Offering different programs on various topics each week, Summer Branches camps at West Branch School, 755 Moore Ave., aim for students to have fun while also learning.
"We offer two or three camps each week and it's different each week," said Natali Prindle, operations manager.
Camp themes include sports, cooking and art. The camps are split up by age group to keep them exciting for all children in the class.
“Fantastic Faery Camp” participants at a Summer Branches camp at West Branch School work on making bird feeders out of bowls, string, peanut butter and bird seed. Below, Stacie Lakatos helps students with making bowls in the shape of a flower during the “Clayworks” class.
For one camp, Brianne Tupper led a group of 4- to 6-year-old students through the world of "Fantastic Faery Camp." During the week, children chose what kind of faery they were - fire, air, water or earth - made costumes and learned about faeries.
Tupper said she chose the spelling "faery," instead of the more well-known "fairy," because she wanted to go back to the folklore version.
She explained that she wants to teach the children that in stories there aren't just little faeries but some are tall and some are ugly. Students said their favorite part is making their own wings and head gear.
"They made their own wings. They learned some of the older folklore," Tupper said.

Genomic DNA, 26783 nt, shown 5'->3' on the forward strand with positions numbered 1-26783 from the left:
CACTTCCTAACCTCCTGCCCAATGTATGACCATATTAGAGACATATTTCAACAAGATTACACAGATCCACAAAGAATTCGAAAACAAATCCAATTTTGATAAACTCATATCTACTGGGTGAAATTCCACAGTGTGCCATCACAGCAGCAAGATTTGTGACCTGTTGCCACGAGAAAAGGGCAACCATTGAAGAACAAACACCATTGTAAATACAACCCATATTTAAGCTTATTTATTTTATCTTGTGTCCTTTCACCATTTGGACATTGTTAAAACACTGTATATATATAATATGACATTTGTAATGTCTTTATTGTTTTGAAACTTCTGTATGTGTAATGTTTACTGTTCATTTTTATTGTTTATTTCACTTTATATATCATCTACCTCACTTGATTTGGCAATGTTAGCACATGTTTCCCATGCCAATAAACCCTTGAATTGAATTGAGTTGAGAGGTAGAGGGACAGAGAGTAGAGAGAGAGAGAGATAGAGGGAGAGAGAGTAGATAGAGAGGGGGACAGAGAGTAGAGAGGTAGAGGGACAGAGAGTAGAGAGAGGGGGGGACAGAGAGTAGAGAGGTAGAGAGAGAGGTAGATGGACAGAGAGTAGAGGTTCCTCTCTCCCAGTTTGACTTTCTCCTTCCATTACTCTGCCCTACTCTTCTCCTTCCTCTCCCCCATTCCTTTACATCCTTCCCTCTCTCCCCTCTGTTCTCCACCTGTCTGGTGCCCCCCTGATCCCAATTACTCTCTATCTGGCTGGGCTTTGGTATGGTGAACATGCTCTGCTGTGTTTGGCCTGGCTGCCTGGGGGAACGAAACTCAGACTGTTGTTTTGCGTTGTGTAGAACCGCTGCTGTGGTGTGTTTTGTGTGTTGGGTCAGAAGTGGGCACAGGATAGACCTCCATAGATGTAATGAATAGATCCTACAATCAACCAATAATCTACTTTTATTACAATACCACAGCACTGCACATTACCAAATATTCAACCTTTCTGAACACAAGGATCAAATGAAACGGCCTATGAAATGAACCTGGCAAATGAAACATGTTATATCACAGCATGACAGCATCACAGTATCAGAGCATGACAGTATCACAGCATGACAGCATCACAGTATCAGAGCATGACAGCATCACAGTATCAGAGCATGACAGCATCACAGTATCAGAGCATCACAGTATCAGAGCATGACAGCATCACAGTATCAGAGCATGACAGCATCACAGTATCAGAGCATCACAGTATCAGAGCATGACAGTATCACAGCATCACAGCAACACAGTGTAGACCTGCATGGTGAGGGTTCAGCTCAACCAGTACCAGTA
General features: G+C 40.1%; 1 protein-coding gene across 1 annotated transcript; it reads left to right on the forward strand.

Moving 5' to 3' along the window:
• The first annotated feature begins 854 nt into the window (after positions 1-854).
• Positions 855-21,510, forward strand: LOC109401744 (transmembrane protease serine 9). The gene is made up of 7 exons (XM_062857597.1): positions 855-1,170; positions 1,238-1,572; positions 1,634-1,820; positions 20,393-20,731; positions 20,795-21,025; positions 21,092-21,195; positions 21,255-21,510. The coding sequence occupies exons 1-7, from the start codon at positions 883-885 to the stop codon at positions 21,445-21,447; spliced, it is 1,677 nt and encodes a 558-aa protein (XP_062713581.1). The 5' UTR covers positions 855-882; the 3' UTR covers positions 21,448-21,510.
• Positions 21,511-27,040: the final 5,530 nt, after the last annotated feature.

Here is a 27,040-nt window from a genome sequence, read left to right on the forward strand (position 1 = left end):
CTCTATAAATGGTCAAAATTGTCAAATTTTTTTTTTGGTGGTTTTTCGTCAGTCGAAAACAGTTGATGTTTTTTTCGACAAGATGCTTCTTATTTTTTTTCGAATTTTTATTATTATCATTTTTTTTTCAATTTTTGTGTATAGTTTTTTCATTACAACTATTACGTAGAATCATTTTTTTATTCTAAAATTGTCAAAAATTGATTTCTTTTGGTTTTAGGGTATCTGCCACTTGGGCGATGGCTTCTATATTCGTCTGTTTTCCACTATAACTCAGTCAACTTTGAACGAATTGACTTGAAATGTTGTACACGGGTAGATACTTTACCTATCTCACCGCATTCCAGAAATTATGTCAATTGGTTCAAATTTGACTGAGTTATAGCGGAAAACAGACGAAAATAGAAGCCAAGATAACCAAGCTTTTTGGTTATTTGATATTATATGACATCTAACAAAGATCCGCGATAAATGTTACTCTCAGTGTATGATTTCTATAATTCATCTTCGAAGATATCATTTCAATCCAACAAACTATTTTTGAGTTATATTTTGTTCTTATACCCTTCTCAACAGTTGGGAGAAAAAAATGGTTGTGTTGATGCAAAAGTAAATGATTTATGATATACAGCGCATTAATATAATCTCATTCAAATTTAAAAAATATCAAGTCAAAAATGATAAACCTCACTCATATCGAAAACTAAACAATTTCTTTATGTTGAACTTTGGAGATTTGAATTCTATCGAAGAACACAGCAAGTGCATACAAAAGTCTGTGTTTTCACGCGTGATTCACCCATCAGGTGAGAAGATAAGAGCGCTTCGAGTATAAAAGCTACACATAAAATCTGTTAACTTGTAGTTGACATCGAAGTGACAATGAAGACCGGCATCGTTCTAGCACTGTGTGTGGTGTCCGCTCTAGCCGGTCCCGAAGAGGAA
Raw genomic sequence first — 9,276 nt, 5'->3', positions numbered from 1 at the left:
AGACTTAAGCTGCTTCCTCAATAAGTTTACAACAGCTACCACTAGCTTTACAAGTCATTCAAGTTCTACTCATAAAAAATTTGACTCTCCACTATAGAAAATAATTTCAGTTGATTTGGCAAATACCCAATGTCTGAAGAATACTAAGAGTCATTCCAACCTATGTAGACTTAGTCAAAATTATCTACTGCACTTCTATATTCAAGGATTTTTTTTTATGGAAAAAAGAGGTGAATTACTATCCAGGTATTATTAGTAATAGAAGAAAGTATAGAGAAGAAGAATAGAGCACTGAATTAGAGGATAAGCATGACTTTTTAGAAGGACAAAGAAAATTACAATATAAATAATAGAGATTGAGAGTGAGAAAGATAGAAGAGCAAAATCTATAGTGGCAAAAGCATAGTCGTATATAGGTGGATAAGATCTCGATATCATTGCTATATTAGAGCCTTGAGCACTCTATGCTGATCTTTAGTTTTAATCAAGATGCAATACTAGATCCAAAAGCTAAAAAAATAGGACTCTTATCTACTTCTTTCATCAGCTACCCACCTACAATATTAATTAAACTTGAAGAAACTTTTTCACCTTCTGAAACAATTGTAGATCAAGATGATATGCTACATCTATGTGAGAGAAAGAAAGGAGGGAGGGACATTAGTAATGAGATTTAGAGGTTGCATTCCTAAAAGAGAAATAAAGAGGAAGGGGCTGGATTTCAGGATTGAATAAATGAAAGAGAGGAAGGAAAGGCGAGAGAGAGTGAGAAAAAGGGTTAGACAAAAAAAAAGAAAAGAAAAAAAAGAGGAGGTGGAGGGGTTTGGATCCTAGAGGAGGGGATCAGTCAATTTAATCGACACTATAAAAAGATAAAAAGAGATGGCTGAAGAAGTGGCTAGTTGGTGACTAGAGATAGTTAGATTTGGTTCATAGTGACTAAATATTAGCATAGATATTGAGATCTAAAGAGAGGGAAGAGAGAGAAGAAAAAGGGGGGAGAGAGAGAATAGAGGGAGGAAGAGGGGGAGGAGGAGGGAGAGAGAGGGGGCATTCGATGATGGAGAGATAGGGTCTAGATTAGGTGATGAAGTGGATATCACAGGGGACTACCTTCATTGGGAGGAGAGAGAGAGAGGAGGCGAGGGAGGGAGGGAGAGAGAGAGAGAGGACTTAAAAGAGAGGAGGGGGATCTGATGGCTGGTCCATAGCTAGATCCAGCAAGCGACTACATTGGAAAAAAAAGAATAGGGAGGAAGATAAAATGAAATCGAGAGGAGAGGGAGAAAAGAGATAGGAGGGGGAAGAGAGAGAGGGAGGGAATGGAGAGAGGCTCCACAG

Children did different activities that related to the variety of faeries. For the wind faery, the group made wind chimes with fishing string, beads and bells. Later in the week, they made bird feeders on earth faery day.
For older children in the area, there were two options: "Think Like a Scientist" and "Clayworks."
In "Think Like a Scientist," students learned about different science topics and performed several experiments to further demonstrate the lessons.
Dr. Joseph LeBlanc lead the camp and showed students how to make their own lights with household items and taught a lesson on surface tension.
On a plate, LeBlanc sprinkled pepper on a plate of water. He showed that when he dipped a toothpick in soap it makes the pepper go to the side of the plate.
LeBlanc said during the camp he asked the children questions to see what they thought was going to happen.
"I told them to trust their senses," he said.
"Clayworks" gives the children an opportunity to show off their creative side as they make pottery on a wheel, flower bowls and other sculptures.
Stacie Lakatos teaches the class and said the camp was split into two different sessions. While they made their creations in the first, students will have a chance to glaze and paint them.
Prindle said the camps usually change each year depending on what instructors are willing to hold and what interest the kids have.
"It changes every year just based on what teachers want to do," she said. "You never know what kids are going to be into from year to year."
She also said that since the children participating are not only from their school but from other schools, it allows them to learn about each other and interact.
"Not only are they having fun and making friends, they're continuing what they did in school," she said.
And once a child comes to the camp, Prindle said it's normal for them to keep coming.
"Usually once a child starts, you see them back every year," she said. "Our whole goal is always to challenge our kids."